The Tralee & Dingle Coach Saga
Most of the T&D passenger stock was transferred to
the West Clare after closure of T&D passenger service in 1939, so
when I got the hankering to build some bogie coaching stock I
had many prototypes from which to choose. (The West Clare's
coaches were all six-wheelers). 7T, which became 45C,
was one of a batch of "standard" Bristol all-thirds built in
1890. I use the word "standard" somewhat lightly because some of
the details (beading, roof vents, and such) differed from one coach to
the next. 11T was built in the T&D shops in Tralee in 1896 to
the same dimensions and general design as the Bristol coaches.
Drawings for the standard all-third coach and many photos to help the
aspiring modeler can be found in "The Dingle Train" by Dave Rowlands,
Walter McGrath, and Tom Francis, ISBN 1 871980 275 published 1996 by
The Plateway Press. Photos of these vehicles on the West Clare
can also be seen on the County Clare Web site. Click here
for a link to their West Clare Railway images.
This is a first for me--going public with a description of my slow and
not-always steady progress on a building project. This was (still
my first attempt to build coaches, and I approached it
with some trepidation. As I contemplated everything that would go
into it, the process seemed
much more involved and finicky than building goods wagons--not really
my sort of project, really. I get easily dismayed and distracted,
and the longer and more involved a project is, the more likely I am to
put it down, walk away from it, and never get back to it again.
I've managed to avoid this, but at the same time, I started working on
these in January 2005 and they're not done yet! A couple of
general notes before getting to the nuts and bolts of the building
process (worth every penny of what you've paid for them... :-) ):
I freely admit that I'm lazy by nature and I spend a lot of time trying
to devise clever ways to do things the easy way. If I can
see a way to use a power tool instead of manual effort, I'm all over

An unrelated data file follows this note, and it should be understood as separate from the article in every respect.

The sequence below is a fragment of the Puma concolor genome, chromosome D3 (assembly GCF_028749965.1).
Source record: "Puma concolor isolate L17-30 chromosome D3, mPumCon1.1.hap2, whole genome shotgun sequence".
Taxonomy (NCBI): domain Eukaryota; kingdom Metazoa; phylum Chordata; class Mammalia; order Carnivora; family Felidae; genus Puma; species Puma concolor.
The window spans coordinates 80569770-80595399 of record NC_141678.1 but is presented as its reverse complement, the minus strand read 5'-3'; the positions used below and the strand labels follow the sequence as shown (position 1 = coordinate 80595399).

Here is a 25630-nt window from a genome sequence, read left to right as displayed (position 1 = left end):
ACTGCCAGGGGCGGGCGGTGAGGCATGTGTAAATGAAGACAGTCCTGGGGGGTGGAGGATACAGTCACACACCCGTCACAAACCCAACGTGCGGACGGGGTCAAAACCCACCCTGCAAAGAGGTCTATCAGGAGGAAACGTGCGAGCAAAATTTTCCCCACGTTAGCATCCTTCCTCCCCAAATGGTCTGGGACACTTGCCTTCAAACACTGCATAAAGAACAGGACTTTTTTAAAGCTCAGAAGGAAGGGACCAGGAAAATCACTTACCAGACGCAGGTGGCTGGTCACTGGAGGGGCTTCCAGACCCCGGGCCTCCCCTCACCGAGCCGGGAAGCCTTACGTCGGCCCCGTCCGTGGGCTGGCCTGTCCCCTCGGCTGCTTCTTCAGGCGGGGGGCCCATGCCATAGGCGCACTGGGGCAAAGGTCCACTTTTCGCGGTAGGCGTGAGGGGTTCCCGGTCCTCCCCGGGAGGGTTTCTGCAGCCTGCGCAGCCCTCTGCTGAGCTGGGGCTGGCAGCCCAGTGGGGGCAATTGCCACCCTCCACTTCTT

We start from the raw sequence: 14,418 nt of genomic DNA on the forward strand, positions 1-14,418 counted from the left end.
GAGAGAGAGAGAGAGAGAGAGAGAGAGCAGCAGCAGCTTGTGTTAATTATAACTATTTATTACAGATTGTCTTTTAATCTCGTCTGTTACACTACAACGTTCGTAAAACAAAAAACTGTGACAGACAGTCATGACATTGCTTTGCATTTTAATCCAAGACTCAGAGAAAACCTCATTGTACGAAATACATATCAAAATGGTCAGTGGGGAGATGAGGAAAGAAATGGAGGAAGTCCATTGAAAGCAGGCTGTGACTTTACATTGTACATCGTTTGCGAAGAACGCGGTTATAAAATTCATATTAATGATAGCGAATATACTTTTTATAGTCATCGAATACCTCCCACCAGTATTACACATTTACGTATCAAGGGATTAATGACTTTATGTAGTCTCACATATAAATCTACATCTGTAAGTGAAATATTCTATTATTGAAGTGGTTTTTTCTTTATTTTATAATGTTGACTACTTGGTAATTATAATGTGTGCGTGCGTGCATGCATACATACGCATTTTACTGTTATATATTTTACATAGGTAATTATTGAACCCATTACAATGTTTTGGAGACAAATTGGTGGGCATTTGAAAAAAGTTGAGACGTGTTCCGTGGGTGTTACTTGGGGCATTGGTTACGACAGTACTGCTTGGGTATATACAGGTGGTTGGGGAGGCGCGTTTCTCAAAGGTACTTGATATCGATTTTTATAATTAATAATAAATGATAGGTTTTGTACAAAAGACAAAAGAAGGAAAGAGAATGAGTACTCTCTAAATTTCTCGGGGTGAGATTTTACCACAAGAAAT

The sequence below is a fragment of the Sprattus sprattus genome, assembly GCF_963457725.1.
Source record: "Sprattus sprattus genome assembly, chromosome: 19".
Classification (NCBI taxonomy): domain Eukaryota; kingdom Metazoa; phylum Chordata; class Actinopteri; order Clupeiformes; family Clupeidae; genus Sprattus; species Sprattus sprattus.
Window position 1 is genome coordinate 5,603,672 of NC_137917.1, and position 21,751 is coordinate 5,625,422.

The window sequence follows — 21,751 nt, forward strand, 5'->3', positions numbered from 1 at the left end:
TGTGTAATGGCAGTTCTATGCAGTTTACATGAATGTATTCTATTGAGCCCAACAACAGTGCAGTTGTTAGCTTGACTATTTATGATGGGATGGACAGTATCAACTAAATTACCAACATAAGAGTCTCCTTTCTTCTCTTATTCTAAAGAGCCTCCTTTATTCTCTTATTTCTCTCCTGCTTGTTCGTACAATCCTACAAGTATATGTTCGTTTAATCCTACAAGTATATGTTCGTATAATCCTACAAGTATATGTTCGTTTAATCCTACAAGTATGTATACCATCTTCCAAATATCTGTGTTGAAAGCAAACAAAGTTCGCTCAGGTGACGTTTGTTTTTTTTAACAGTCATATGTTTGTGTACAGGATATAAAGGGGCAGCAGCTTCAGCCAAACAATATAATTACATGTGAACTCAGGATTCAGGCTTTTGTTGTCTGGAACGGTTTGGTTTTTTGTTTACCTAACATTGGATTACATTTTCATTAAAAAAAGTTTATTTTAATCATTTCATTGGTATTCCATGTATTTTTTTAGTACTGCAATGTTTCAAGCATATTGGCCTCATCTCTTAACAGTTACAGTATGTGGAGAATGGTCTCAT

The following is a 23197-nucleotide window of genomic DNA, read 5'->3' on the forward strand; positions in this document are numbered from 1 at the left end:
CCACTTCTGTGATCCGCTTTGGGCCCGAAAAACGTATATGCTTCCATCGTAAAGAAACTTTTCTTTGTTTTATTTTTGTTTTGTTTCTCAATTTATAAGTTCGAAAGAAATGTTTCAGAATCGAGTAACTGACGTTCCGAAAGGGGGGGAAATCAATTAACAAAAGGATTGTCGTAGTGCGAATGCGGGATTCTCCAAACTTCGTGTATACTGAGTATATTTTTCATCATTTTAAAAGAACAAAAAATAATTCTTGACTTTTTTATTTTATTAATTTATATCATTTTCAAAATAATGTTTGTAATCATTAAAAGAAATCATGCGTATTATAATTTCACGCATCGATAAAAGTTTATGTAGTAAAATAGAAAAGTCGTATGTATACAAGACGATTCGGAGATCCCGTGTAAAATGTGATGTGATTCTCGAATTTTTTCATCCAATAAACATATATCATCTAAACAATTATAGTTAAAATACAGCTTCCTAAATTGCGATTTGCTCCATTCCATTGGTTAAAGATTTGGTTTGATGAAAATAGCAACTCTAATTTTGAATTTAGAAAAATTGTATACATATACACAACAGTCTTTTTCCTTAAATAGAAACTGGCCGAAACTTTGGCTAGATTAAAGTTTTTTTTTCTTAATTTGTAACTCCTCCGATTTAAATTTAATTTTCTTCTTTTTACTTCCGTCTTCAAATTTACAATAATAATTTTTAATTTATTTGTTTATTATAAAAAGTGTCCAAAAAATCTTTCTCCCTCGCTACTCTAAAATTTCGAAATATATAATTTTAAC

it. That being said, I'm learning that it's often the case that
doing things the slow, tedious way can end up being quicker and easier
trying to take a shortcut and having to spend lots of effort tyring to
make it come out right. Coach
building takes time (at least in my world) and surrendering to this
simple truth has been a major victory for me and allowed me to enjoy
the process more.
By and large it's worth taking the effort to make a piece correctly and
glue it down accurately. Errors compound; corners that aren't
square don't magically fix themselves over the course of time; your eye
immediately notices if bits that should be parallel aren't.
Cut pieces to the actual size needed to fit on your vehicle rather than
the size it should be
according to the drawing. The two are rarely the same.
Another note: practically none of what you read in the following pages
is the fruit of my own cleverness. I'd have gotten nowhere
without the generous guidance and advice from others more skilled than
I. Thanks to Neil, Ken, Simon, and to everyone else from the
group, the oneto20point3IrishNG
group, and the Irish Three Foot
group for their contributions, without which my "Irish" railway roster
would still consist of LGB stock.
I'm going to describe the sequence of steps taken and techniques used
but not refer specifically to the actual dimensions of the Tralee &
Dingle coaches. The techniques are universally applicable and
therefore likely to be of more general interest.
Enough of my carrying on. It's time to cut some plywood!
I've divided this saga into several pages to minimze the download time
for each page for those of you on dialup. Each page will probably
have roughly 300Kb to 500Kb of images.
Part 1: The beginning--construction and assembly
of the sides and ends
Part 2: The interior and roof